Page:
He has, however, missed an important nuance to this widespread discontent. When people are losing their jobs because of "cut-backs" while executives enjoy ever larger compensation packages something is off. When managers are told to pretend inflation doesn't exist and to keep operational budgets "flat" for years on end, almost any organization ends up teetering like an upside-down pyramid. It is a failure to invest in people - and not in terms of salary, but the information, tools and environment in which they work - rather than the product, and profit, they produce. By ignoring the human in their human capital many companies are in fact hollowing out their own employees.

The dissatisfaction cuts across many lines: political, socio-economic, ethnic, employment status as well as nature of employment. It is rooted in the experiences of the suit-wearers and the work-a-day folk alike that tells them logarithmic compensation growth for the mucky mucks in the face of ever constrained budgets seems, well, hypocritical. I am one of the lucky ones: mostly satisfied, enjoying simple pleasures of love, home, friends and family. I give no thought to those who have more - so what? I give thought, action and dollars towards those who have less. I greatly value the goods and services that come with paying my taxes, believe there are ways to do things better with what we have, and have a preference for keeping as much of my own money as possible.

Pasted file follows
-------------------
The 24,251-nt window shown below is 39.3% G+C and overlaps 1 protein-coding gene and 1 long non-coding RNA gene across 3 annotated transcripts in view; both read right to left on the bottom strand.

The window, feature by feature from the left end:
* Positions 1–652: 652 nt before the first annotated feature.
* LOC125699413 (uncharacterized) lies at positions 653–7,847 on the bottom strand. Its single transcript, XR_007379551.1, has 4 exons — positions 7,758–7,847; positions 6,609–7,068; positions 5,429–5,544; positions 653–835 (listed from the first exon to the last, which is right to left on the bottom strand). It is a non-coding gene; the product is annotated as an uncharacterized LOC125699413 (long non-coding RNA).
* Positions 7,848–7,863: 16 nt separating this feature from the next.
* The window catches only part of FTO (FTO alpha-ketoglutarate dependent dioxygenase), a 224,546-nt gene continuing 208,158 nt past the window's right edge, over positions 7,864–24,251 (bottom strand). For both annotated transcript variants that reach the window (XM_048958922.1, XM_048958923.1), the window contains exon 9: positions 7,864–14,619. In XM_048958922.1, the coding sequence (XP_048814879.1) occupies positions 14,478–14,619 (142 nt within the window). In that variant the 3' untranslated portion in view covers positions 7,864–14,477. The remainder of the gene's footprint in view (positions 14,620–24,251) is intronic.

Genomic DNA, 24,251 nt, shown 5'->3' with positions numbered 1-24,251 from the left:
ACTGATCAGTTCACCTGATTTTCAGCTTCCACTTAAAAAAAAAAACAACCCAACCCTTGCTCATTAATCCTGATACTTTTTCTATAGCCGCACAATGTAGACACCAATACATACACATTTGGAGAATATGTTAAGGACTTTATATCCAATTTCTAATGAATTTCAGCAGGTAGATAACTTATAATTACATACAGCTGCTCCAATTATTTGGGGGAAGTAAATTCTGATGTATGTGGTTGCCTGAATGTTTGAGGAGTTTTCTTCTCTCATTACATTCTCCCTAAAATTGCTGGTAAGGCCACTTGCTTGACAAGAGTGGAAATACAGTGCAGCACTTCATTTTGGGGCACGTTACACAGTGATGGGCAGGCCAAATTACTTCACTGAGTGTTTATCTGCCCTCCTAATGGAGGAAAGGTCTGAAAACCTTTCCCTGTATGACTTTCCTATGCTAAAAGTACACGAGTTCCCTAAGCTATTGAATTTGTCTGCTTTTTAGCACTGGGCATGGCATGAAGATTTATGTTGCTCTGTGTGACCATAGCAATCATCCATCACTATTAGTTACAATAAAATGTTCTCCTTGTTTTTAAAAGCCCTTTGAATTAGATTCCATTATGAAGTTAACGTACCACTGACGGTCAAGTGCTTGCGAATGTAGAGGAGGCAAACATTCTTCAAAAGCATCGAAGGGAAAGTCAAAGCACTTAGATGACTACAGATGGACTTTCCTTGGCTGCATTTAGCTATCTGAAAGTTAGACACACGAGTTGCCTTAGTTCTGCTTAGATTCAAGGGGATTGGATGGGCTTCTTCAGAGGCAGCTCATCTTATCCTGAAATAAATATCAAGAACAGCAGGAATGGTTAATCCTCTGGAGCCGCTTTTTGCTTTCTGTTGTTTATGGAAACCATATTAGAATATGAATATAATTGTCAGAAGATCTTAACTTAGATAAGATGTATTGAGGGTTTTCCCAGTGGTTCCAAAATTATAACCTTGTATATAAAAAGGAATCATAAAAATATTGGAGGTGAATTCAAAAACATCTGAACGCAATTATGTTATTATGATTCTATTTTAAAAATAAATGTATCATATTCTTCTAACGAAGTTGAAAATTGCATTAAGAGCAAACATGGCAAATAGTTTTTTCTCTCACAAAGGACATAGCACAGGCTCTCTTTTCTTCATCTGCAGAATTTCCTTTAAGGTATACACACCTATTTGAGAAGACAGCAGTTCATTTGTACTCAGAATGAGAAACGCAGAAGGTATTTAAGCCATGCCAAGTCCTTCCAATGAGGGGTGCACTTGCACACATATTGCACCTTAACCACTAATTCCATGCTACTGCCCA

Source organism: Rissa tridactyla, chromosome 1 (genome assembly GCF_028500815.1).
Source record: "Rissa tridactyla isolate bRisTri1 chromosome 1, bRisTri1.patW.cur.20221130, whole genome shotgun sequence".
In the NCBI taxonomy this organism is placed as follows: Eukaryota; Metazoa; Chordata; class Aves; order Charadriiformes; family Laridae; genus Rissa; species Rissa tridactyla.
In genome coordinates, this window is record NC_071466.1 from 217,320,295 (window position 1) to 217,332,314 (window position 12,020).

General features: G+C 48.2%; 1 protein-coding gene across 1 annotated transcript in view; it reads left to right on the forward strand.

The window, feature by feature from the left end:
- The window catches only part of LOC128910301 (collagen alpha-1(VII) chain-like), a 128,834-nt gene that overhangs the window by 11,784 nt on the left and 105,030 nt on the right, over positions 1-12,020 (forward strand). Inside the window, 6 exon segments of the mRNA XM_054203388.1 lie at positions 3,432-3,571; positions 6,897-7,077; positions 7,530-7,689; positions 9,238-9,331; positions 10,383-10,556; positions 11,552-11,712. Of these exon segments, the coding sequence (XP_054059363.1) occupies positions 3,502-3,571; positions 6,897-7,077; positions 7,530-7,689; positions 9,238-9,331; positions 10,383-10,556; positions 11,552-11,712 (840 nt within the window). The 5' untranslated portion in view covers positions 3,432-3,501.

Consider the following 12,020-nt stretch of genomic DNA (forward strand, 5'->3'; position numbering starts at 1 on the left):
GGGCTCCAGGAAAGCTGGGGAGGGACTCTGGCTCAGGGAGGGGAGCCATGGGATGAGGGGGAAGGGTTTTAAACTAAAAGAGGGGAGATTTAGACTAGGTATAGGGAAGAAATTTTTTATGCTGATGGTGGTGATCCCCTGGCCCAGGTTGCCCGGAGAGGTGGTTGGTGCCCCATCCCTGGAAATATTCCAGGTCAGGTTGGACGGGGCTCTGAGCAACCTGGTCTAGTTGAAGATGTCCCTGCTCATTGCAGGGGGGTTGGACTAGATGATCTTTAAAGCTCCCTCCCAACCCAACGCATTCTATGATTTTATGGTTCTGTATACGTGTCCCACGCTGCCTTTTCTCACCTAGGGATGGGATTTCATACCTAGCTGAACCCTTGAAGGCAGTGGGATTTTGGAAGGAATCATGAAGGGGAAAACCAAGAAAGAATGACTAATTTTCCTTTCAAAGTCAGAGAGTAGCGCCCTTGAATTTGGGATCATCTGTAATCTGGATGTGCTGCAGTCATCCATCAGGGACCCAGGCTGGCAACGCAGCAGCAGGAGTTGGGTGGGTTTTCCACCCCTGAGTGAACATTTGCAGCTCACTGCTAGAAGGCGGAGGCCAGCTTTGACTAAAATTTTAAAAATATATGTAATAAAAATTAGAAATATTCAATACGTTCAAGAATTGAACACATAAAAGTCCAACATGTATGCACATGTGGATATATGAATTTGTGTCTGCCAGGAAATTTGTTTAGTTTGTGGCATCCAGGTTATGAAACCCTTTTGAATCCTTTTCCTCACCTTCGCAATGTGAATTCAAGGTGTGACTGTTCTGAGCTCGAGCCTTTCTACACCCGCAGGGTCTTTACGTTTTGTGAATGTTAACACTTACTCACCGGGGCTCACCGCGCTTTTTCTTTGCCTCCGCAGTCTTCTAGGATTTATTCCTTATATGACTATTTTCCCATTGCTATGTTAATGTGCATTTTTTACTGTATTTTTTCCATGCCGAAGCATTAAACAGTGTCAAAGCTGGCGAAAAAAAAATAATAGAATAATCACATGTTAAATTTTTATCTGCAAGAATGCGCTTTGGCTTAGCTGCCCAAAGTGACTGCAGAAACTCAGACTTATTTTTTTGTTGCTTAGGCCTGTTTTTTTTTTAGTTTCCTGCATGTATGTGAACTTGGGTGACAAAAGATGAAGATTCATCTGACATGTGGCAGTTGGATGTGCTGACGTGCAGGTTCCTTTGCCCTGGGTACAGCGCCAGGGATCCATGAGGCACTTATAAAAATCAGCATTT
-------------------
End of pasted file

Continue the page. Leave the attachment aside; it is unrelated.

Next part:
With all this, I just cannot believe anyone is worth tens of millions of dollars a year for what they do, be it in professional sports, acting in a film or running a company. The idea that one person delivers that much "value" is nothing more than a cult. And when you see the disparity in a graphic like the one here: http://www.ritholtz.com/blog/wp-content/uploads/2011/10/Distribution.png, well . . . .